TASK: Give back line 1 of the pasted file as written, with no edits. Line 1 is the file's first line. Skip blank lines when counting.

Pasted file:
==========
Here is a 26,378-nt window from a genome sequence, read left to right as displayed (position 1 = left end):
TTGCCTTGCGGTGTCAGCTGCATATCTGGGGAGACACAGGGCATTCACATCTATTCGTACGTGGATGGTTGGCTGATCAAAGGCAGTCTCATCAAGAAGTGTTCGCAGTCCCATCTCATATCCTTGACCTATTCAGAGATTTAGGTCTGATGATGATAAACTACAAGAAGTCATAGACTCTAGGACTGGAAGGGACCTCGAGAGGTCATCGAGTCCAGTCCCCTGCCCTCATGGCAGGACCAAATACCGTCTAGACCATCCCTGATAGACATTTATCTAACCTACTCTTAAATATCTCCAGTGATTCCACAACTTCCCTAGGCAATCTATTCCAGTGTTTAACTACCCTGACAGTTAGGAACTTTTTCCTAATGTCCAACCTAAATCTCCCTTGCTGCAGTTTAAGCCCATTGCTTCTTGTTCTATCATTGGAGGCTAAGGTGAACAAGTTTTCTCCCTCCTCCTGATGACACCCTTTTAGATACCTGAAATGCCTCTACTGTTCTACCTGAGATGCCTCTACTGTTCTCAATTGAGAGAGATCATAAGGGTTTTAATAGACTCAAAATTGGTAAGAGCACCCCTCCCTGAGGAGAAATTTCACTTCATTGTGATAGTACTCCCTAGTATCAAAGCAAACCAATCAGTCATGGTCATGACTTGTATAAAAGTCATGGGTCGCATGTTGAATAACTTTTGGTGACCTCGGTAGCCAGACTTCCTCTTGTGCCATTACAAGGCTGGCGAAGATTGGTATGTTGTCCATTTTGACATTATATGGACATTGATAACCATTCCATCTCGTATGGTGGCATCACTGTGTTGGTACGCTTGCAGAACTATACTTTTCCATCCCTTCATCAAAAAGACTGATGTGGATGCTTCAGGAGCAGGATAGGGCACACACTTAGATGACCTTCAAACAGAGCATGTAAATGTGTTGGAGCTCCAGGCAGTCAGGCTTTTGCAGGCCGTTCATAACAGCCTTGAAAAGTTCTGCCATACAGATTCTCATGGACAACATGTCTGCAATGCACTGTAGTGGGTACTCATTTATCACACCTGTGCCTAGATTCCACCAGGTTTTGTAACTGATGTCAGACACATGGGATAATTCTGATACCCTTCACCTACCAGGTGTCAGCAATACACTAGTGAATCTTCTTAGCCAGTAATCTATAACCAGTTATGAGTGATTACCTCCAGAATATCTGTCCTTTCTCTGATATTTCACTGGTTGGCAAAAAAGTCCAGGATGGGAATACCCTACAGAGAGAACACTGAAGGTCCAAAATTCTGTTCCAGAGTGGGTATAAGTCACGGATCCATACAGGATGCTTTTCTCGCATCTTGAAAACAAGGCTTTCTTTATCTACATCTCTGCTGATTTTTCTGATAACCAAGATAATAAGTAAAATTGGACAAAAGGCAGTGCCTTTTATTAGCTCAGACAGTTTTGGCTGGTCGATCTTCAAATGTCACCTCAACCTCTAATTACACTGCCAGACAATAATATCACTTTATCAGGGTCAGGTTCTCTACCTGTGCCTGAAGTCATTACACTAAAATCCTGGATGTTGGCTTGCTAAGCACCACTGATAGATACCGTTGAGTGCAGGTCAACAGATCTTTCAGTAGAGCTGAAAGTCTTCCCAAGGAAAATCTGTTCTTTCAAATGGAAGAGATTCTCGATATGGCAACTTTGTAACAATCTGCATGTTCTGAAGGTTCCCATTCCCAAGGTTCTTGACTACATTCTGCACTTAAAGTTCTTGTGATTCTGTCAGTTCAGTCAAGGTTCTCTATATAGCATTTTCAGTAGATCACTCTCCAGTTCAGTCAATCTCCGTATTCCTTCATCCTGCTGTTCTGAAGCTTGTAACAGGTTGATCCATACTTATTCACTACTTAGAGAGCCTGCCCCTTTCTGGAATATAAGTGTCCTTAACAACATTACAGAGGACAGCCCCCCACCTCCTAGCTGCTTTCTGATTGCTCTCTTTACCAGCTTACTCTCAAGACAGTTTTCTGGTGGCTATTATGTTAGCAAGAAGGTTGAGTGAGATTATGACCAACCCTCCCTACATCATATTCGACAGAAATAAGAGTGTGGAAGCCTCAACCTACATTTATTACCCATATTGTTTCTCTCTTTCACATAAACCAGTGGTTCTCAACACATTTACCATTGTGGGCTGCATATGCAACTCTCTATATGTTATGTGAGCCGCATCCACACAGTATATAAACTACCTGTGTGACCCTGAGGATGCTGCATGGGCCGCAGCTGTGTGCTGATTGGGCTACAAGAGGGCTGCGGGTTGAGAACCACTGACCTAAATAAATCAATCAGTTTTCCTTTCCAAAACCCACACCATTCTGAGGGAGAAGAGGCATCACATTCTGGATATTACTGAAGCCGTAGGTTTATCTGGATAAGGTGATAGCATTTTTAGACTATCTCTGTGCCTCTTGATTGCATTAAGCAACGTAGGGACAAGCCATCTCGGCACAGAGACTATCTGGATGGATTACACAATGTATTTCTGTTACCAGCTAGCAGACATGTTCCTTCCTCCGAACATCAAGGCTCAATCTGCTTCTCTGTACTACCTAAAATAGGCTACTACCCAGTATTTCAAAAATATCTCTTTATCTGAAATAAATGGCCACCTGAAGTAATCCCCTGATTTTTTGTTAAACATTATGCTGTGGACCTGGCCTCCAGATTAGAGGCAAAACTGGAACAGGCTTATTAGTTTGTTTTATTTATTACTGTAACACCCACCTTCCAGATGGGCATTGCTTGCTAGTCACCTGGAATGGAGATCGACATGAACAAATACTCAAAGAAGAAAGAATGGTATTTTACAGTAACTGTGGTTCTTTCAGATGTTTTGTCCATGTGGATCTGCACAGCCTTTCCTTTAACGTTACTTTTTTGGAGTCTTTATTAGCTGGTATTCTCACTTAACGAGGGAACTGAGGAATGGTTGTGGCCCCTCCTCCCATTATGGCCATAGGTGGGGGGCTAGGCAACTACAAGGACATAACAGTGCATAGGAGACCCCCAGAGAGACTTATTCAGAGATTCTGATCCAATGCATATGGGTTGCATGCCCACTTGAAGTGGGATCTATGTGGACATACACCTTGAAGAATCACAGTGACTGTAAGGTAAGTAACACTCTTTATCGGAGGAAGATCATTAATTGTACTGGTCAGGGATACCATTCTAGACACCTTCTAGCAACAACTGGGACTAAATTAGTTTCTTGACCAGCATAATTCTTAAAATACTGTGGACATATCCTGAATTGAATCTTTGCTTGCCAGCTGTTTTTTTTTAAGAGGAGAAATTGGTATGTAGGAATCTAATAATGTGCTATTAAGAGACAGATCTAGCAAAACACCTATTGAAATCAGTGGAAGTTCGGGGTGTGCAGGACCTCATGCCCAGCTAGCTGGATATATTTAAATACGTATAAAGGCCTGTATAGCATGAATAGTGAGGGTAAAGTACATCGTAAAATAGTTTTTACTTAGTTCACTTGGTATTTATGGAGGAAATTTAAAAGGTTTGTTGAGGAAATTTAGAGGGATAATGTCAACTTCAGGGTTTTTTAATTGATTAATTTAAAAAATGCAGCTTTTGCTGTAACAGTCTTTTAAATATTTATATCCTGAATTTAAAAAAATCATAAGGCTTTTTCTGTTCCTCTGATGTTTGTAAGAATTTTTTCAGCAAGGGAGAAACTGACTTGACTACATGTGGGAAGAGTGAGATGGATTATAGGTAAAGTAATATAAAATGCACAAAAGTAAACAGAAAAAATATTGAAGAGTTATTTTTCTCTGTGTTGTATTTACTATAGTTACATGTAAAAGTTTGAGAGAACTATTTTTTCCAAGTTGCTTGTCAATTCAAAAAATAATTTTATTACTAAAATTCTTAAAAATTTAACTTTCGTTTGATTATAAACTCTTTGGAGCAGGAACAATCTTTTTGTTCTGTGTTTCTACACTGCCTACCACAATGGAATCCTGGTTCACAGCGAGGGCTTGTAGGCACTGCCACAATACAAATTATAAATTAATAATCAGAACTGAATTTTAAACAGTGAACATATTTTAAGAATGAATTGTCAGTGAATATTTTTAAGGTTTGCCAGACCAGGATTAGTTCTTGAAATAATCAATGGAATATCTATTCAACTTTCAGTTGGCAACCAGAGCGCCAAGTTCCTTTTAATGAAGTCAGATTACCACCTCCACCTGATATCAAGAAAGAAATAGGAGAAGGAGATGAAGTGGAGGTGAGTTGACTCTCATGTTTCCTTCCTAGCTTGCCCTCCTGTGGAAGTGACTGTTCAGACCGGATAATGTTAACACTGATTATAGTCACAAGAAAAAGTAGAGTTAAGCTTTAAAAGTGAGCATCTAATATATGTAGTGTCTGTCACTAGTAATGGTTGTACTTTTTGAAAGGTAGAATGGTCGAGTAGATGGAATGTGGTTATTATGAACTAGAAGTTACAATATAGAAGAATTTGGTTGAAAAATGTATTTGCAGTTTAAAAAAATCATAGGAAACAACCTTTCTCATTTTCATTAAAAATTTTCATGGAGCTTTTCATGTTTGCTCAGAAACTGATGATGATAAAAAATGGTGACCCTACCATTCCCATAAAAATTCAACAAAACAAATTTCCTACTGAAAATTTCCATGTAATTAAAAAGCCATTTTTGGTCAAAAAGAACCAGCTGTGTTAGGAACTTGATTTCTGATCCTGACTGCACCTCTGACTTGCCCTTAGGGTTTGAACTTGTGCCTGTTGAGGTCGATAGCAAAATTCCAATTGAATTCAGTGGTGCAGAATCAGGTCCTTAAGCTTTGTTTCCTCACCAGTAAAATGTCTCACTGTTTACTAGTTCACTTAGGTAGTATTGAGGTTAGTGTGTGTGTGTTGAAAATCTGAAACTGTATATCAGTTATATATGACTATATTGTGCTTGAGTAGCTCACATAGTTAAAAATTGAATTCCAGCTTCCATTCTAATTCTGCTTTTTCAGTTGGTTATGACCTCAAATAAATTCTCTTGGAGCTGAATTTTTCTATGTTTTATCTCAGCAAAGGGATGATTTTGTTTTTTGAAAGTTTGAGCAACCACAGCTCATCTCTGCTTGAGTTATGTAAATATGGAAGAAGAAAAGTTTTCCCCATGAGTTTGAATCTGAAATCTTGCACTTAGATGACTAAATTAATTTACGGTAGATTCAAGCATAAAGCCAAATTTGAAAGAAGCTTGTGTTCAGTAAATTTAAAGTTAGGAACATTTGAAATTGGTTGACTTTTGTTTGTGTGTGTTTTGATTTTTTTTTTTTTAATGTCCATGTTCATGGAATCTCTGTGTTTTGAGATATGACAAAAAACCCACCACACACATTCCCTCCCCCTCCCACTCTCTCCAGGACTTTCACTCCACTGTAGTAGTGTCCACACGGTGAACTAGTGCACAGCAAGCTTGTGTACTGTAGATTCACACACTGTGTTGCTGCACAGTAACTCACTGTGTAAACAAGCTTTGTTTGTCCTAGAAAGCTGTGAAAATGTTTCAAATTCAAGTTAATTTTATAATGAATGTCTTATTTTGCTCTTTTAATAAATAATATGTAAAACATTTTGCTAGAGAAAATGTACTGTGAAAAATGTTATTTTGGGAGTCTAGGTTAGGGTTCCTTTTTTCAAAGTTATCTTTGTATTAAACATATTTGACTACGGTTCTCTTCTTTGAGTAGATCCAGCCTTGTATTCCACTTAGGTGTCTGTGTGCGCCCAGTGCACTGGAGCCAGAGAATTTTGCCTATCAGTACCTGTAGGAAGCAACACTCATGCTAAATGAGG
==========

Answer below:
Here is a 26,378-nt window from a genome sequence, read left to right as displayed (position 1 = left end):